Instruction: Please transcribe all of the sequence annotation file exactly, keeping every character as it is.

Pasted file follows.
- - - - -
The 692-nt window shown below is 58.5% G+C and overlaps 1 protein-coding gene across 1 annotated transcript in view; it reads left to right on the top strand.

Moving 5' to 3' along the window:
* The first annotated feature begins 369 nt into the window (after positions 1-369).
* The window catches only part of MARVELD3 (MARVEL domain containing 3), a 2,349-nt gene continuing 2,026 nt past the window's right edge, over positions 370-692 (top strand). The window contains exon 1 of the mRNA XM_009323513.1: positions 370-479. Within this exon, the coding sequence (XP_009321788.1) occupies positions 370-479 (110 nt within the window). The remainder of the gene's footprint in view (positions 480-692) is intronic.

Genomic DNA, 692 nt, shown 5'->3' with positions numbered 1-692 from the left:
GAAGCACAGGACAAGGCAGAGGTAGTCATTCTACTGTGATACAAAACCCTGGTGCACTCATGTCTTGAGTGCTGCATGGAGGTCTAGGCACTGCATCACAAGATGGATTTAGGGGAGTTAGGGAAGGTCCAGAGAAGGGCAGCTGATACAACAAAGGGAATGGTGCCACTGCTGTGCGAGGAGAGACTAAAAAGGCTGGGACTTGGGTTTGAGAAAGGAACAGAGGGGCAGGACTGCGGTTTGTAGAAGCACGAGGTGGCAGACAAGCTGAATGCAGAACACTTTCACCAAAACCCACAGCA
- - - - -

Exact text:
The 692-nt window shown below is 58.5% G+C and overlaps 1 protein-coding gene across 1 annotated transcript in view; it reads left to right on the top strand.

Moving 5' to 3' along the window:
* The first annotated feature begins 369 nt into the window (after positions 1-369).
* The window catches only part of MARVELD3 (MARVEL domain containing 3), a 2,349-nt gene continuing 2,026 nt past the window's right edge, over positions 370-692 (top strand). The window contains exon 1 of the mRNA XM_009323513.1: positions 370-479. Within this exon, the coding sequence (XP_009321788.1) occupies positions 370-479 (110 nt within the window). The remainder of the gene's footprint in view (positions 480-692) is intronic.

Genomic DNA, 692 nt, shown 5'->3' with positions numbered 1-692 from the left:
GAAGCACAGGACAAGGCAGAGGTAGTCATTCTACTGTGATACAAAACCCTGGTGCACTCATGTCTTGAGTGCTGCATGGAGGTCTAGGCACTGCATCACAAGATGGATTTAGGGGAGTTAGGGAAGGTCCAGAGAAGGGCAGCTGATACAACAAAGGGAATGGTGCCACTGCTGTGCGAGGAGAGACTAAAAAGGCTGGGACTTGGGTTTGAGAAAGGAACAGAGGGGCAGGACTGCGGTTTGTAGAAGCACGAGGTGGCAGACAAGCTGAATGCAGAACACTTTCACCAAAACCCACAGCA